For who is unfamiliar with the name The Kill Team – we are, after all, not all American citizens -: it was given to themselves by a group of soldiers that were active in Afghanistan around 2010 and subsequently the name was taken over and spread by the media when these men were accused, arrested and convicted for crimes including pre-meditated murder during an incident known as the Maywand District murders(Maywand_District_murders)
The scene is set up well as we are introduced to the setting -Afghanistan in the first decade of the 21st century – then given some background on the soldiers in general and finally shift to the handful of individual soldiers that are the subjects of the documentary.
In particular The Kill Team follows Adam Winfield, who had attempted to alert the army of The Kill Team’s existence prior to the Maywand incident. The actual whistle blower however was Justin Stoner. We should remind ourselves not to confuse Winfield with Stoner. The first made an attempt to alert the army, did not succeed, and then did not stop the murders from occurring. He was thus sentenced to prison and got an dishonorable discharge. Stoner did notify the army and thus the investigation was started on his instigation. He was dismissed with honorable discharge. I want to mention this because at first it seemed as if the whistle blower got punished for doing his duty.
The documentary does an excellent job of portraying Winfield and his parents as they struggle with what he has become. We even get a moment where he cries over what has happened and tells us at one point that he once planned his own suicide. We get an in-depth view of the anguish of a man who knew what happened was wrong, what others did was wrong, what he did was wrong and did not stop it, mostly because he was unable to. It was a truly sad thing.
But when the documentary wraps it up it feels like something is missing. In fact, besides the interviews and some spurious remarks about what happened to the key people involved, there is nothing that is lifted above the level of personal drama. Isn’t there a bigger picture?
Stoner sums it up at the end: Your job is to kill.You’re infantry. Well, why the hell are you pissed off when we do it?
And here the documentary fails. If soldiers are taught to kill and just kill regardless is that what we want them to do? And if we don’t, how come they do things that we don’t want them to do?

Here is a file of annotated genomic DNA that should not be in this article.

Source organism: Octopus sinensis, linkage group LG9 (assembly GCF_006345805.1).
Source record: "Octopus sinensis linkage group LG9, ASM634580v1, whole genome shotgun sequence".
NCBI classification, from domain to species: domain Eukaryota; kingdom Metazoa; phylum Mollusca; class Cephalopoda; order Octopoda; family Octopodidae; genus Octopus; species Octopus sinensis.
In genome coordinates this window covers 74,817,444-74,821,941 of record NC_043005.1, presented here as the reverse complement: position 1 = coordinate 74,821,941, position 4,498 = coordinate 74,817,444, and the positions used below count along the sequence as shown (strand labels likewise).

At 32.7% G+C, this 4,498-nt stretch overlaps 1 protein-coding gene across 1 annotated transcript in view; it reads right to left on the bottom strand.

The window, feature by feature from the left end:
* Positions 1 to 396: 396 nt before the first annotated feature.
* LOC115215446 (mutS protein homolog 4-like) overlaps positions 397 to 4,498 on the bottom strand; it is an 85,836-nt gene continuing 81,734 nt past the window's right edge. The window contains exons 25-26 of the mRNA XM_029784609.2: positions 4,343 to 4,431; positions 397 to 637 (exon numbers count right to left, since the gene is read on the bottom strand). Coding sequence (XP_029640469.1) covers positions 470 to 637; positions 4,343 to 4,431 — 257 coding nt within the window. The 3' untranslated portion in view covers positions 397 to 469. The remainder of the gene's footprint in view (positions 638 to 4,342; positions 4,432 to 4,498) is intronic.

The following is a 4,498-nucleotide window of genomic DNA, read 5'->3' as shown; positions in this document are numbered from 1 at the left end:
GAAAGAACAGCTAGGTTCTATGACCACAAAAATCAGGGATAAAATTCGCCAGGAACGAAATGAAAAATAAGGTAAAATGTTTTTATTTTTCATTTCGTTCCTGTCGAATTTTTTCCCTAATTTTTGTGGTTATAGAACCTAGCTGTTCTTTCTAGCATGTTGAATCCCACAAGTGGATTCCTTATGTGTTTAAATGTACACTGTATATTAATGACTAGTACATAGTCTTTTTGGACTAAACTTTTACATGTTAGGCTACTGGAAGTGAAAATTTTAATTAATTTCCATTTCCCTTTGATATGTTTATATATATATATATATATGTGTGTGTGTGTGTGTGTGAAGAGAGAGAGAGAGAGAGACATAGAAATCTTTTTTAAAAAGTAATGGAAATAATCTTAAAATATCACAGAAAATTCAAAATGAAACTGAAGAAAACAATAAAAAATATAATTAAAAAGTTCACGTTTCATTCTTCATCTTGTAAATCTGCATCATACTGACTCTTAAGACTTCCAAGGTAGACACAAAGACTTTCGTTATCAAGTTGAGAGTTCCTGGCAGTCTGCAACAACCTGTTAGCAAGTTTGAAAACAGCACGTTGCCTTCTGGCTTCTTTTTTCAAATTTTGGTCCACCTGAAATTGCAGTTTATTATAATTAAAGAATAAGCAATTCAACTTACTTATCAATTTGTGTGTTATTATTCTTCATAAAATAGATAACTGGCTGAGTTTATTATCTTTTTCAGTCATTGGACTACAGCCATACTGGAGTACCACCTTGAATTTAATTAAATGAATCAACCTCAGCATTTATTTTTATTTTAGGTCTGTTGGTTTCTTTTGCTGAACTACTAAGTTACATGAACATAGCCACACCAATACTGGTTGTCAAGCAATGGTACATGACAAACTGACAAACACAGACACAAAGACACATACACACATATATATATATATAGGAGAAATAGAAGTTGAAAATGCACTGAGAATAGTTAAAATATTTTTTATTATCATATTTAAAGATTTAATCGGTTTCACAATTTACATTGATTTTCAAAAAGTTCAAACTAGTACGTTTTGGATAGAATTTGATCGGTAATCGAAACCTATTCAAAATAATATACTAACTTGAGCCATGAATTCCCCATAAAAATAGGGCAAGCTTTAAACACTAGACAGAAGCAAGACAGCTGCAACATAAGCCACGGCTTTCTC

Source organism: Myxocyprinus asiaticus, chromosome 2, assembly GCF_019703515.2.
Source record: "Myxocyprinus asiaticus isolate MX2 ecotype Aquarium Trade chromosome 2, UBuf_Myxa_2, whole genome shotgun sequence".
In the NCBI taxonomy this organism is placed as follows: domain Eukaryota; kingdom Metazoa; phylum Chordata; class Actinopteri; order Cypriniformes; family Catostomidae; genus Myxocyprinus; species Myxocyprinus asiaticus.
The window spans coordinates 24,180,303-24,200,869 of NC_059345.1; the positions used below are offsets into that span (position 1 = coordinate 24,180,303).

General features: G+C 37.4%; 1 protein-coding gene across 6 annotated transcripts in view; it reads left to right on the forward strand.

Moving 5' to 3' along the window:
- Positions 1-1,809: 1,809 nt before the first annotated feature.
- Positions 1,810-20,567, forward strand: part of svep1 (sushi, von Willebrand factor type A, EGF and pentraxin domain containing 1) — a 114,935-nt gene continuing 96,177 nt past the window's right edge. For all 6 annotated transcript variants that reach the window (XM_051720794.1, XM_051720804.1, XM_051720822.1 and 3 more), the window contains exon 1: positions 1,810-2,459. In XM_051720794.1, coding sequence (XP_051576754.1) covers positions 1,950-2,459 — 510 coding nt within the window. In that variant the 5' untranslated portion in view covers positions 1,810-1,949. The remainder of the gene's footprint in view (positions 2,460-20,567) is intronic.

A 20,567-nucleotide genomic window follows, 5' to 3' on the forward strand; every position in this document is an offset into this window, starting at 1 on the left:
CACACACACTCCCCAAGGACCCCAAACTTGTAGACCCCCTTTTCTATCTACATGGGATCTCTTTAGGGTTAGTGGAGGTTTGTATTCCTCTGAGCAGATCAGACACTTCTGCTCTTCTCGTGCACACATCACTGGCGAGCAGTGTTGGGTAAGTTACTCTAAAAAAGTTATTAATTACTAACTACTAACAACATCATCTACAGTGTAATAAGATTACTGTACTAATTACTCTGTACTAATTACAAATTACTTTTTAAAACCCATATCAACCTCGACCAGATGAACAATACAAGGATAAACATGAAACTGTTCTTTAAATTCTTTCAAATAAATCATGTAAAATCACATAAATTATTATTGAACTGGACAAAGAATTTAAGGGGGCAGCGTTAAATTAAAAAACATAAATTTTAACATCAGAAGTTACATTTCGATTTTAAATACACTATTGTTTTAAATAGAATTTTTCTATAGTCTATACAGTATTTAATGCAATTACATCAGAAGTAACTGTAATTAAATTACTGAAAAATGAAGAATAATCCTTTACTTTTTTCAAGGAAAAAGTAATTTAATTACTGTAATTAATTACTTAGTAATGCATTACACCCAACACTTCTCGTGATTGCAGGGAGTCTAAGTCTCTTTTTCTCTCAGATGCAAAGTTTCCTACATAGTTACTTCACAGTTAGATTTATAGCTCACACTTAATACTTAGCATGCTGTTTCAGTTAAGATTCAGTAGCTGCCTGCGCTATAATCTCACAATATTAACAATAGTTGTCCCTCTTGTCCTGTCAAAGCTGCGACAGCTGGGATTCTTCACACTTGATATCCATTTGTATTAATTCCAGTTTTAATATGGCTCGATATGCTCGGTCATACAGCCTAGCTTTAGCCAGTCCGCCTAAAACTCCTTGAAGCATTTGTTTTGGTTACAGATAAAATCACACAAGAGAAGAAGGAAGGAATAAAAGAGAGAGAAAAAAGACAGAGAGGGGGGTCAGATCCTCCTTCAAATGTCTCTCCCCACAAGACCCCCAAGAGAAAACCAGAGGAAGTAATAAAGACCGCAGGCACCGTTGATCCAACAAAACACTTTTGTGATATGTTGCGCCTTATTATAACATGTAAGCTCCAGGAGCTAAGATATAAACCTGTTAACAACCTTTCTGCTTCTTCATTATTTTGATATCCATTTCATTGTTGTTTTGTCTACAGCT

Would that not be a valid question to ask, explore and answer?
Here is a few quotes that gives us a startling insight in the armies way of thinking(see the wikipedia):
“Colonel Harry Tunnell’s (of the 5th Stryker Brigade) “inattentiveness to administrative matters … may have helped create an environment in which misconduct could occur.”
“The brigade, was reported to be “rife with lapses of discipline, misdirection and mixed signals about its mission.”
“As an Army, we are troubled that any soldier would lose his ‘moral compass’ as one soldier said during his trial.”
Does it mean that soldiers get bad when their commanders allow them to go bad? Is losing your moral compass the expected behavior when a lack of proper discipline releases a soldier from the leash that his superior keeps him in check with? Like a dog?
Does morality come with rank? And has a general more morality than a private?
Is that how we see people?
But if that explains it, why were those soldiers punished at all? I mean, without their commanders keeping them on the right track, they are bound to go off in the deep end as the reports seem to suggest. They lost their moral compass.Can’t they plead insanity(as in A time to kill) or perhaps a sufficient lack of amorality?
The kill team is a well made documentary but also one that leaves something to be desired. The documentary doesn’t spent much time on the bigger picture and keeps the camera focused on the personal drama of a few individuals, which makes for a gripping tale, but not much more and that is a pity. It would have been a lot stronger if it they had asked themselves: why did this come about? It tells you the who, the what, the how but does not address the why.